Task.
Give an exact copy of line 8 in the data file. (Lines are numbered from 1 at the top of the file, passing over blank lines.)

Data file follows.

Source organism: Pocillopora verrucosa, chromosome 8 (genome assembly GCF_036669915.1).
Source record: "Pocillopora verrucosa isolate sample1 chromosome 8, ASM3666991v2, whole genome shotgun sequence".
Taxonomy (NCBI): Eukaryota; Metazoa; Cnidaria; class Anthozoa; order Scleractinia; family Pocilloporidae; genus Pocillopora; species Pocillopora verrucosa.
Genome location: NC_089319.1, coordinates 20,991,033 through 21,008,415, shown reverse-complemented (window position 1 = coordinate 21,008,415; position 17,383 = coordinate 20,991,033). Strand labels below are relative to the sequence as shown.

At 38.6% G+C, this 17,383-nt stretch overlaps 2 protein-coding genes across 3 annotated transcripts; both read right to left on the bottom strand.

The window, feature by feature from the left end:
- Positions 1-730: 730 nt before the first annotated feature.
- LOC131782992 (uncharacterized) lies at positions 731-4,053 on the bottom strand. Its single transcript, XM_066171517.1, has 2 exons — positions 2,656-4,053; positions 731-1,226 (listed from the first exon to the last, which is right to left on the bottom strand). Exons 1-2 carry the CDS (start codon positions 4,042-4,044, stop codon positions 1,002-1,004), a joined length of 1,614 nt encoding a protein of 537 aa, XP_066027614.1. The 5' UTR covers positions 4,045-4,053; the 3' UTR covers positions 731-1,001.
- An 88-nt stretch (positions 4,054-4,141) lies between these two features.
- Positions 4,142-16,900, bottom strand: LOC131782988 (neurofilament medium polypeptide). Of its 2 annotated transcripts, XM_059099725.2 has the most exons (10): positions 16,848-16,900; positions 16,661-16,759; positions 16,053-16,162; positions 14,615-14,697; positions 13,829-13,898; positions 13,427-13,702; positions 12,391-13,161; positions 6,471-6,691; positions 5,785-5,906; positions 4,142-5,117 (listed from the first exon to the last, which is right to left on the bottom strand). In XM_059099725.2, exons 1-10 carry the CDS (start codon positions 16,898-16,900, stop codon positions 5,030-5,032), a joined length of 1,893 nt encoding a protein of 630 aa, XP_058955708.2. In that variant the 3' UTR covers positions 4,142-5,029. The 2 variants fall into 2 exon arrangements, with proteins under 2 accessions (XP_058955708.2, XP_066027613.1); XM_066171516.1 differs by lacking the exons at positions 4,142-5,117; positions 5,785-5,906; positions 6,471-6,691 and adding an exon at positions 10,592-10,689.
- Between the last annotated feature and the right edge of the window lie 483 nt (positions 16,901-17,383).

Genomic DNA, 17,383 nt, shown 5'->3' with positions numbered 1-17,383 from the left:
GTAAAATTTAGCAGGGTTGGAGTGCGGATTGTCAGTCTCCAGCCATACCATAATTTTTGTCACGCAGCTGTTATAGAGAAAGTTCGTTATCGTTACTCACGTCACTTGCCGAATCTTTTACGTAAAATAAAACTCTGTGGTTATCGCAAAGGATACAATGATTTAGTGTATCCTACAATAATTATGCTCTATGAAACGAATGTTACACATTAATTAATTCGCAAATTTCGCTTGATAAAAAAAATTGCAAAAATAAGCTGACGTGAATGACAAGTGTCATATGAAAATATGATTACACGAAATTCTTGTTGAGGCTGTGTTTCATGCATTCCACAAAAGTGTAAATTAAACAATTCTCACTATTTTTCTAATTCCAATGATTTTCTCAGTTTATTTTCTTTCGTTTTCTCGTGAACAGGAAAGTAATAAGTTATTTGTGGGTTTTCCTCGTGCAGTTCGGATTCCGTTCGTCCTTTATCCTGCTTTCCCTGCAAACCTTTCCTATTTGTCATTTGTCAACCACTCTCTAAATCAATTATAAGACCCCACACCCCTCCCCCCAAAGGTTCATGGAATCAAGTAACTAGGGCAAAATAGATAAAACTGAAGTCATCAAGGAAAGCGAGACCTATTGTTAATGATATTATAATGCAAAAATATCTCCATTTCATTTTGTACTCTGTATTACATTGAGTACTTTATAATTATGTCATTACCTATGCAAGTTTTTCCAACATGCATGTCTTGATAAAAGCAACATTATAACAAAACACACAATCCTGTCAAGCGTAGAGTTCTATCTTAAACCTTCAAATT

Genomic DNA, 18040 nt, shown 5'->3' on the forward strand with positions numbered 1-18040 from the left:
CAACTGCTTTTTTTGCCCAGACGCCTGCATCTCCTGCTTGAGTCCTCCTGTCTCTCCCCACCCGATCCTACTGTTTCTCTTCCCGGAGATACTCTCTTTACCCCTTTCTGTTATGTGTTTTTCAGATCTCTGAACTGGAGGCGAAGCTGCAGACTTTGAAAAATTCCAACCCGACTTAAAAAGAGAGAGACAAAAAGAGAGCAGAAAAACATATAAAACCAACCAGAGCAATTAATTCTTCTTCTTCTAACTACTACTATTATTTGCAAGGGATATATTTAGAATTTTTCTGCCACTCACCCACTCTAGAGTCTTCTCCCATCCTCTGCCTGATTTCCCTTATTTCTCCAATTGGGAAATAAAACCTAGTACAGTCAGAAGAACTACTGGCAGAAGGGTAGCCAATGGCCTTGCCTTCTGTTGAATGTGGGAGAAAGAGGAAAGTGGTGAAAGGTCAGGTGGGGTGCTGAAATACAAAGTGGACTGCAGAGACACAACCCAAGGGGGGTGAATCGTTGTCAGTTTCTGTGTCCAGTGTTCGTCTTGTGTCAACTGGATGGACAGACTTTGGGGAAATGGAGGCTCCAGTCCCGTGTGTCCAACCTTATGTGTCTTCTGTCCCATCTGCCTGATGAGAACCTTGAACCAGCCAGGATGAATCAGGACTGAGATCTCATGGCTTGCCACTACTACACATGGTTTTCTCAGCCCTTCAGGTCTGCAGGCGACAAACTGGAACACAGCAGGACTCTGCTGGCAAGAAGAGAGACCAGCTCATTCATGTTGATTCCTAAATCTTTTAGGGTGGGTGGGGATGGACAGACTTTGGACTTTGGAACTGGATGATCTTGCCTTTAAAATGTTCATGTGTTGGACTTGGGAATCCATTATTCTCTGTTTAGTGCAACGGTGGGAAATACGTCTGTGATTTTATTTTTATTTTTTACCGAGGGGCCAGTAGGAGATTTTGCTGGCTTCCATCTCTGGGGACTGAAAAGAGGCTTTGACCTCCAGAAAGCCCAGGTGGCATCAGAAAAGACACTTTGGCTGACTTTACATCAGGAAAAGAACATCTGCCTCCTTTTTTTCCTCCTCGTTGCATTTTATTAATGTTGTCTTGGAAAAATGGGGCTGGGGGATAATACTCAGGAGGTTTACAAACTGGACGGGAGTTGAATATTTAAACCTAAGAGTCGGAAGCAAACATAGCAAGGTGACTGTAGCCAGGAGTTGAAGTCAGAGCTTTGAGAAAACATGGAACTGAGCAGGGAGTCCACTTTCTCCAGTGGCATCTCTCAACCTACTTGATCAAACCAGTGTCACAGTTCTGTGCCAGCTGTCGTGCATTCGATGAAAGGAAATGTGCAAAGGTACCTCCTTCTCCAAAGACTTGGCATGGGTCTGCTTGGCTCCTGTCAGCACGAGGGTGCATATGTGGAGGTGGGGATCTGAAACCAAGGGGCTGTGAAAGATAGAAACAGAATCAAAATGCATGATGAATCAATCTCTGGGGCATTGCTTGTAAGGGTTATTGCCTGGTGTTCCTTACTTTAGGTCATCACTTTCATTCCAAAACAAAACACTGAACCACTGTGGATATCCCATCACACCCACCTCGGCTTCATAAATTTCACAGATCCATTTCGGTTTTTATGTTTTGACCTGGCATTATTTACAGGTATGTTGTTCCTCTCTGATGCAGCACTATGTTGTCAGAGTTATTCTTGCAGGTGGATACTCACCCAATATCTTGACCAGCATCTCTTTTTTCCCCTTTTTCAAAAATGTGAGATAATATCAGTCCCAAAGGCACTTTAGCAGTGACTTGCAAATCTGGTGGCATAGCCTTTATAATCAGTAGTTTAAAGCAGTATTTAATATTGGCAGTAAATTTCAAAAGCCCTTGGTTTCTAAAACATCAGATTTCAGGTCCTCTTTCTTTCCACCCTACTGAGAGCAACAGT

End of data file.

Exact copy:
- LOC131782992 (uncharacterized) lies at positions 731-4,053 on the bottom strand. Its single transcript, XM_066171517.1, has 2 exons — positions 2,656-4,053; positions 731-1,226 (listed from the first exon to the last, which is right to left on the bottom strand). Exons 1-2 carry the CDS (start codon positions 4,042-4,044, stop codon positions 1,002-1,004), a joined length of 1,614 nt encoding a protein of 537 aa, XP_066027614.1. The 5' UTR covers positions 4,045-4,053; the 3' UTR covers positions 731-1,001.